We can all agree Mahatma Gandhi was a wise man, can’t we? If not, I recommend you watch the story of his life, Gandhi (1982), and give my question another try.
One of my favorites among Gandhi’s many expressions of wisdoms is this:
“The enemy is fear. We think it is hate; but it is fear.”
By Unknown – https://www.awesomestories.com/asset/view/Mahatma-Ghandi-Photo,
Public Domain, https://commons.wikimedia.org/w/index.php?curid=179397
I’ve been thinking about this quote a lot lately, with all the horribleness that has been coming to a head in the US. This is not a post about politics or statues or tiki torch-wielding protestors, however. It’s a post about humans.
We are all human, right? We still have that in common?
I think we’d remember that clearly if, say, some violent group of extraterrestrials invaded Earth, our common home, hell bent on destroying us all. We’d band together pretty quickly, wouldn’t we? Who would care if the person beside you, fighting evil ET, was of a different race or religion or sexual orientation? You’d recognize this person as a fellow member of the human race and join forces. You’d forget to fear your differences in fearing a common enemy.
So, forget the invading ETs for a moment. Forget the differences between you and the human fighting beside you. What’s left? A fellow human being, with a desire to be safe and to protect the safety of loved ones.
Image via pixabay/41330
Let’s talk a bit more about this person, the one beside you. This person probably desires good health and happiness, wants to love and be loved. Correct? Don’t we all, right down to our cores? Then, what makes us forget these common needs and hopes? Anger and distance, maybe, but mostly fear.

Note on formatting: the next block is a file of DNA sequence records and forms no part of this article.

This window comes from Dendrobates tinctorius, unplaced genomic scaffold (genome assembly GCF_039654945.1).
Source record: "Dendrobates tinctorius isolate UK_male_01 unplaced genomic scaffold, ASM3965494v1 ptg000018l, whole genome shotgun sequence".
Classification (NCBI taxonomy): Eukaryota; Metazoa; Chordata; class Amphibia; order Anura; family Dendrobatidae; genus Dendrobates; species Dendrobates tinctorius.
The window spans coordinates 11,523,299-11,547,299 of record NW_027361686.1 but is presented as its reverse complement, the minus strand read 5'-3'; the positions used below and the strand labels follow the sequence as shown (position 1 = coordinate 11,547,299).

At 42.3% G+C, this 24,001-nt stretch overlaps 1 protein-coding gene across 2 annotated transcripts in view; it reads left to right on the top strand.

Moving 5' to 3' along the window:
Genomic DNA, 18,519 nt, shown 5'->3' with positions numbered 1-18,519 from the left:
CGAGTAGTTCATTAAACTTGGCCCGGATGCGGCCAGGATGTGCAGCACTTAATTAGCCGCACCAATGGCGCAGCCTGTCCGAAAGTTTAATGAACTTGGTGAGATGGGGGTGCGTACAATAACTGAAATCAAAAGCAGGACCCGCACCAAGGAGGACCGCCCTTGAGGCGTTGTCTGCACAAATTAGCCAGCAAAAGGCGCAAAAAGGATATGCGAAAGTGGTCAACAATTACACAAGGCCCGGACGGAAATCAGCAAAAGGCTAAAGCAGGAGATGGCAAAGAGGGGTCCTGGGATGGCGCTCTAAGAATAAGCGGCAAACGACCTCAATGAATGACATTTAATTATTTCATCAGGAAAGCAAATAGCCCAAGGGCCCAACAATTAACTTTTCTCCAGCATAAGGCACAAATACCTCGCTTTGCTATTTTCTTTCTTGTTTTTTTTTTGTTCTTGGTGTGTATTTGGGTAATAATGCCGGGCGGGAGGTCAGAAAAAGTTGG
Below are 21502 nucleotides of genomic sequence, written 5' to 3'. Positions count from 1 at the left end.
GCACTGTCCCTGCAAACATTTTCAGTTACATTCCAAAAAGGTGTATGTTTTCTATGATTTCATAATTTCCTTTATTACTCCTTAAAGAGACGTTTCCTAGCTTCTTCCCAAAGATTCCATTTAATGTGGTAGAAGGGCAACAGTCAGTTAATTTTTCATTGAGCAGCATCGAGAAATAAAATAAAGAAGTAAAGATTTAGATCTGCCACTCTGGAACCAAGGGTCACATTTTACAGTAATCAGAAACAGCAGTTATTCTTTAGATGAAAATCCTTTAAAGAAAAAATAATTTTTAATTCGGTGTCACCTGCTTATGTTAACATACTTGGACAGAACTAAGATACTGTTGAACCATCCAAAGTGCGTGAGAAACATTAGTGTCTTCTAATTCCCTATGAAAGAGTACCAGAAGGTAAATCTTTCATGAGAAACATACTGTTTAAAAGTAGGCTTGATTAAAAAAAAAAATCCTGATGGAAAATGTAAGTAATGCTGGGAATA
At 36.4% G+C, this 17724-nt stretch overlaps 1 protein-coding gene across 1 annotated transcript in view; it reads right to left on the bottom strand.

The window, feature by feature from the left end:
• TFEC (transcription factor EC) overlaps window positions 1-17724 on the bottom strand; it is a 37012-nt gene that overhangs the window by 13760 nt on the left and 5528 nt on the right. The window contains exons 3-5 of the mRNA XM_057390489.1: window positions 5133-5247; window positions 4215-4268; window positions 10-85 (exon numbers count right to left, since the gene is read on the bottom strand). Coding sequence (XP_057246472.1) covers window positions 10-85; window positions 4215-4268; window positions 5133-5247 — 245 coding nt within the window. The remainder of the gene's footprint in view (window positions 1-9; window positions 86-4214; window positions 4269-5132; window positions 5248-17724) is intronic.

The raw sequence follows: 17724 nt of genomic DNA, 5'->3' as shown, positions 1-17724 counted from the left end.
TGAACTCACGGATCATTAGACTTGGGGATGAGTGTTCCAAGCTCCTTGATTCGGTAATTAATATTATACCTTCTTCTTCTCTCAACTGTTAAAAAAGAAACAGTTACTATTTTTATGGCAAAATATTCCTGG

Fear comes from a lack of knowledge. An inability to understand.
I think of the modern world, spewing hate across the internet. It reminds me a bit of road rage. People who would run each other off the road for minor driving infractions would be a lot less likely to get into a fist fight if they annoyed one another in person. They’d be far, far less likely if they knew a few things about each other, on a personal level. Things like the other’s most cherished memory or children’s names or favorite pizza topping.
Same goes for all this political opposition. It’s not easy to get to know each and every one of our philosophical opposites on a personal level, but it might help to remember that much of our opposers’ anger or apparent hatred is coming from a place of fear. Name it what you will, it’s coming from the same place of fear we hold within ourselves. Remember: we all want to be safe and ensure the safety of our loved ones, don’t we?
Image via Pixabay/PublicDomainPictures
The only way to combat such fear, to keep it in check, keep it from consuming our better thoughts and impulses, is to seek understanding. Seek to know your opposer, or the person who’s beside you, the one who seems so “different.” Approach them on a human level, and you will grow. Learn whatever you can and do your best to recognize a fellow human being behind the words and ideologies. You may still disagree with your opposer’s point of view, but the mind-numbing, sense-obliterating anger won’t be there.
Hatred cannot exist in a place of true understanding, which means, in effect, you win. You have overcome your real enemy, and that is fear.